Terri's not the only one

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WriteWingBlog has links to several testimonies from people who have first-hand experience with acute rehabilitiation or with a misdiagnosis of PVS. Hyscience's Richard has a moving story to tell, and you can understand why Terri's situation matters so much to him. And Rus Cooper-Dowda's story is amazing -- like something out of Kafka -- you must read it:

In February of 1985, I woke up in a hospital bed in Boston, MA. I couldn't see very well and I couldn't move much -- but boy could I ever hear!

I heard a terrifying discussion then that I will never, ever forget.

Around the end of my bed were a "school" of doctors in their white coats, planning when to disconnect my ventilator and feeding tube. I immediately started screaming, "I'm here!!" No one but me heard me.

They did notice my sudden agitation. They heavily sedated me. For a time, everytime I woke up I would make as much noise and move as a much as I could to show them I was "in there."

And they would, in response, heavily sedate me...

I then started spelling the same word in the air, "Don't! Don't! Don't!...."

The doctors decided that the letters I was spelling in the air were repetitive seizure activity and just happened to occur most often when they were in my room discussing killing me...I even took to writing them backwards to make it easy for them to read...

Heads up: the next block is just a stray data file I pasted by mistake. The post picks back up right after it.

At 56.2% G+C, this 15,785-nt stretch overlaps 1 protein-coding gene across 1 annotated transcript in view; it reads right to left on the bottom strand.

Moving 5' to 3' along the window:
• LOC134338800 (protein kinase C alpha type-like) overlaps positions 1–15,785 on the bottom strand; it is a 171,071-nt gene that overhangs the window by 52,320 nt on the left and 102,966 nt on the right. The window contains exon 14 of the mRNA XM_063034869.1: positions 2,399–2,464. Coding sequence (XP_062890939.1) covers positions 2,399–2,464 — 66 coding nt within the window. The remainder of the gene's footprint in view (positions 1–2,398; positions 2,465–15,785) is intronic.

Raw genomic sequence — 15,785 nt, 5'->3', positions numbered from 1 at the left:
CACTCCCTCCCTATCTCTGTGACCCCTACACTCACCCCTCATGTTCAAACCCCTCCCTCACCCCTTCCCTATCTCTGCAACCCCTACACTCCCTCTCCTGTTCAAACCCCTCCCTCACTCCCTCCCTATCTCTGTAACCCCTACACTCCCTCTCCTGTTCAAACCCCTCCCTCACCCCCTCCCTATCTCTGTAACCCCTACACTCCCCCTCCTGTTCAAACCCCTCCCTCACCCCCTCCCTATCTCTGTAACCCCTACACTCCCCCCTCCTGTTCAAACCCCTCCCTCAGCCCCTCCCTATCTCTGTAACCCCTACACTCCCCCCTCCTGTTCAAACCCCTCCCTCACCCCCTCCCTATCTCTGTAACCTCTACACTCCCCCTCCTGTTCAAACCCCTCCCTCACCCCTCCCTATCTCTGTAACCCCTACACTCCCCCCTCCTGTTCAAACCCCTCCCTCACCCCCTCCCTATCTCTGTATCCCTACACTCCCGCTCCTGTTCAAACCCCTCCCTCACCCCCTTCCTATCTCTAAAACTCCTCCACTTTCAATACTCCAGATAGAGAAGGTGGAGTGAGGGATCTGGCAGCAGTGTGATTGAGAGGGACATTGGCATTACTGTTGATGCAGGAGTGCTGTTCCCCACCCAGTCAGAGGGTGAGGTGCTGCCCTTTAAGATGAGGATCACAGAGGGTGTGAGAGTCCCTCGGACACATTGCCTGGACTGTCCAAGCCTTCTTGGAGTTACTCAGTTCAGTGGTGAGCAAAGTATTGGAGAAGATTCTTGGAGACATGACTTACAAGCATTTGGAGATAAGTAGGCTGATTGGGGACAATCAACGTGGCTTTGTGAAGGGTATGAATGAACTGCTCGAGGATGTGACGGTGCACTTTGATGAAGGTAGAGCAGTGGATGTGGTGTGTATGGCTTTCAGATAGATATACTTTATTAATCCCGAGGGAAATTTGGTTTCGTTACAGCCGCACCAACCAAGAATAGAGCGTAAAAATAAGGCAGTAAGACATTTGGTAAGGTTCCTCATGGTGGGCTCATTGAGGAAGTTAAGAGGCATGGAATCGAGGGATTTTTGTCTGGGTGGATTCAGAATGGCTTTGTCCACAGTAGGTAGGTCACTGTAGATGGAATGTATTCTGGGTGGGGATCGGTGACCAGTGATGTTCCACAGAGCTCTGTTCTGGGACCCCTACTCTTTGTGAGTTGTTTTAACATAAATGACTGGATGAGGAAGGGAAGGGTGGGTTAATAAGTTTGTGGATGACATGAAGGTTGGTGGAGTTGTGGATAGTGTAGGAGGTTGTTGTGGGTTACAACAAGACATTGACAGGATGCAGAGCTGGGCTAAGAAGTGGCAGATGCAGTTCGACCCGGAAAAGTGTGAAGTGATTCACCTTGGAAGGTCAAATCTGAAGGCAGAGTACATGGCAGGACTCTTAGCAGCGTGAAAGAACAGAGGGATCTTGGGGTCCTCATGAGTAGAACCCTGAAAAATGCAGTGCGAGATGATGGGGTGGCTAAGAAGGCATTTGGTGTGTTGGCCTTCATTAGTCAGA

It took subversive nurses to keep her from being killed. One nurse brought in a clipboard and a broken pen so she could finger-paint letters on paper.

Yet, it earned me a final conference where the doctors had to prove to the nursing staff for political reasons that all my communication was just agitation and seizures.

At that meeting, my then husband, who was a doctor siding with the other doctors who wanted to let me die, held that clipboard which was my lifeline up in the air in front of me. He was not going to make it easy.

The purpose was to prove that the nurses were basically hallucinating and that I was really and truly brain-dead.

To prove I could not communicate, he then put ink on my fingers and asked while laughing, "There isn't anything you want to tell us, is there?"

In response I spelled out, "D-I-V-O-R-C-E Y-O-U!" The laughter got very nervous then. The doctors called for medication because I was obviously having a sezure.

Then the nurse who used the board first with me said, "Let me try" and "What do you need to tell us today?"

I spelled out, "D-I-V-O-R-C-E H-I-M!!!!"

There was never a question after that about whether I was "in there' or not.

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» Terri Schiavo from King of Fools

As the deadline approaches for the starvation of Terri Schiavo, I just wanted to direct your attention to two must read posts over at Batesline: one and two. There is probably more to be said, but I cannot find any more words. Read More

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This page contains a single entry by Michael Bates published on February 23, 2005 12:25 AM.

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